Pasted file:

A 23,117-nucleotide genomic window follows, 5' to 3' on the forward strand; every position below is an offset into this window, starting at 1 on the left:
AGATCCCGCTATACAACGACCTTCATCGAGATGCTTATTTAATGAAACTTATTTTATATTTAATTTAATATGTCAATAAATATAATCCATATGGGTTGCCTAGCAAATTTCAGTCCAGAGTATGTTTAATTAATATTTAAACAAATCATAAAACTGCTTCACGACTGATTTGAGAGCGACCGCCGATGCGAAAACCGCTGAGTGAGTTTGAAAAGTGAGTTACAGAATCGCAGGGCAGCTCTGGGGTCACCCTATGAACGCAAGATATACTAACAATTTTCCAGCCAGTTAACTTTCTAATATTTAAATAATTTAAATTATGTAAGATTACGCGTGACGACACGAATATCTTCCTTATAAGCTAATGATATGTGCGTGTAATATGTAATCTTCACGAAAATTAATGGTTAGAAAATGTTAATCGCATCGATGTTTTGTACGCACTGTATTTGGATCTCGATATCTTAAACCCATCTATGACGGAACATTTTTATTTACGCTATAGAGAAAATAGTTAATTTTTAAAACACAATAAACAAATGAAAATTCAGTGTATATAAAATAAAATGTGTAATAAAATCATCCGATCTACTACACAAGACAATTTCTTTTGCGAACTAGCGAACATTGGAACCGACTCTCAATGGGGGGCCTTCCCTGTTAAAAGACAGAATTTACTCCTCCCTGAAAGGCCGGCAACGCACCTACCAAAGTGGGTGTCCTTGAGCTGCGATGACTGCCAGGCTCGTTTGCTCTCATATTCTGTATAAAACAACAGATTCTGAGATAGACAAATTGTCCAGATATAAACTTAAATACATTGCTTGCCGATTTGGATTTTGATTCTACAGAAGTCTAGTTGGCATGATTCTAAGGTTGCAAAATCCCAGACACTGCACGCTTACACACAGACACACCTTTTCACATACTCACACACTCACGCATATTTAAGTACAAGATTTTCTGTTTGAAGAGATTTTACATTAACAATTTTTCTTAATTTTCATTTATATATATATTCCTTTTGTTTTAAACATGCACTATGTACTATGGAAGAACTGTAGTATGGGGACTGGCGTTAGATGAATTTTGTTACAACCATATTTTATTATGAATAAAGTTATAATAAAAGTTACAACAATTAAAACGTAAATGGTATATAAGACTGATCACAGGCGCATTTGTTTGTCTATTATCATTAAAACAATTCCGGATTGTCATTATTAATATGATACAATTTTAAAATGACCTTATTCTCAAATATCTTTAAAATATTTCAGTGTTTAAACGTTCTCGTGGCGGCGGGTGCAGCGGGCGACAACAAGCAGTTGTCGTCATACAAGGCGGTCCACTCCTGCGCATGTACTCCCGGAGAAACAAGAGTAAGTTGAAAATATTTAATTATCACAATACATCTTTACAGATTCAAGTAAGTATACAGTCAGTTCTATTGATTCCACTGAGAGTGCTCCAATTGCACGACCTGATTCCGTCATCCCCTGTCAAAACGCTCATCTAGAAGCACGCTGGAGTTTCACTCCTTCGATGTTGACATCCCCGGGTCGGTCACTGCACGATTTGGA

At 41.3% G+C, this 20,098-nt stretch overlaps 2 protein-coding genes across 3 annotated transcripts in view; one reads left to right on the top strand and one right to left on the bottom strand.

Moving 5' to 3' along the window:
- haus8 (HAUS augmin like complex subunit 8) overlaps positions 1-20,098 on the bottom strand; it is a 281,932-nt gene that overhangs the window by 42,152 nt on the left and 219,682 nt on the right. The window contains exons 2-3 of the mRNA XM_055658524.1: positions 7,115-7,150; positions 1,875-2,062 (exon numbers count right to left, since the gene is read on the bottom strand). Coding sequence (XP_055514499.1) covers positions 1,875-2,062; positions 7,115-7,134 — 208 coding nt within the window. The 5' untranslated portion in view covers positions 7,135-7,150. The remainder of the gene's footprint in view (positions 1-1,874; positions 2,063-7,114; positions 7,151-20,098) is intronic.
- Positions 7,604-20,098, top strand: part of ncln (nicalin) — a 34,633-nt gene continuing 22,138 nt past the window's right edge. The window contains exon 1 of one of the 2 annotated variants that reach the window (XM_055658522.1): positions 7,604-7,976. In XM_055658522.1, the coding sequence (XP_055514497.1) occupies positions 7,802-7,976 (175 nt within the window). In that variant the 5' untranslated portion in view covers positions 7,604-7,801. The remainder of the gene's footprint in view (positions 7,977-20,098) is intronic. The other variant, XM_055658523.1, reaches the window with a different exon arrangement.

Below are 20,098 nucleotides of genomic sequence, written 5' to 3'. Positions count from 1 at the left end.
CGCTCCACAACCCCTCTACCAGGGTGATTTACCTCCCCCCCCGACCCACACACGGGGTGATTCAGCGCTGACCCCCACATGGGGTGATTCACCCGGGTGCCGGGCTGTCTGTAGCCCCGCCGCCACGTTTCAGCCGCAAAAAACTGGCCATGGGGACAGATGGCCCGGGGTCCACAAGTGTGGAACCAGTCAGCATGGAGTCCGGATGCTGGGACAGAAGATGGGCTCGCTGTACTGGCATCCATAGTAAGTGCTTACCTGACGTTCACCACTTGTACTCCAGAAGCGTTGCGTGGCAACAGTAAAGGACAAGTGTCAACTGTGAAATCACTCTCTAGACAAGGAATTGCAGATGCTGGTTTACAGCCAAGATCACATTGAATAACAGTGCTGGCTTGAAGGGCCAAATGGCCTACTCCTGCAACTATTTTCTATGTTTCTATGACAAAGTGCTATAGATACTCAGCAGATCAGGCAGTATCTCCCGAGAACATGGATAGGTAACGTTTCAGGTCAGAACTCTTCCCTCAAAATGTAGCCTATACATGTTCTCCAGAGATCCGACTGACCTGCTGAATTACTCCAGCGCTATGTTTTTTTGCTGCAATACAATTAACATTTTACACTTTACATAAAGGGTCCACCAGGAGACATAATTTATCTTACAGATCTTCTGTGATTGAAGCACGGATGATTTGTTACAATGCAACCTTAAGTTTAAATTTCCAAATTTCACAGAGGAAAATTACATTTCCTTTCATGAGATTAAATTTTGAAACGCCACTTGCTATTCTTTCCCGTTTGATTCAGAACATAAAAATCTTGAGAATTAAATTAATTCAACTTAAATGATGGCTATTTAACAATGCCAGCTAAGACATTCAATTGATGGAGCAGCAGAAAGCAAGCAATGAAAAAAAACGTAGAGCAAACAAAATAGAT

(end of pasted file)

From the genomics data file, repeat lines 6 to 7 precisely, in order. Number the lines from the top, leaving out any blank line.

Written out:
- Positions 7,604-20,098, top strand: part of ncln (nicalin) — a 34,633-nt gene continuing 22,138 nt past the window's right edge. The window contains exon 1 of one of the 2 annotated variants that reach the window (XM_055658522.1): positions 7,604-7,976. In XM_055658522.1, the coding sequence (XP_055514497.1) occupies positions 7,802-7,976 (175 nt within the window). In that variant the 5' untranslated portion in view covers positions 7,604-7,801. The remainder of the gene's footprint in view (positions 7,977-20,098) is intronic. The other variant, XM_055658523.1, reaches the window with a different exon arrangement.

Below are 20,098 nucleotides of genomic sequence, written 5' to 3'. Positions count from 1 at the left end.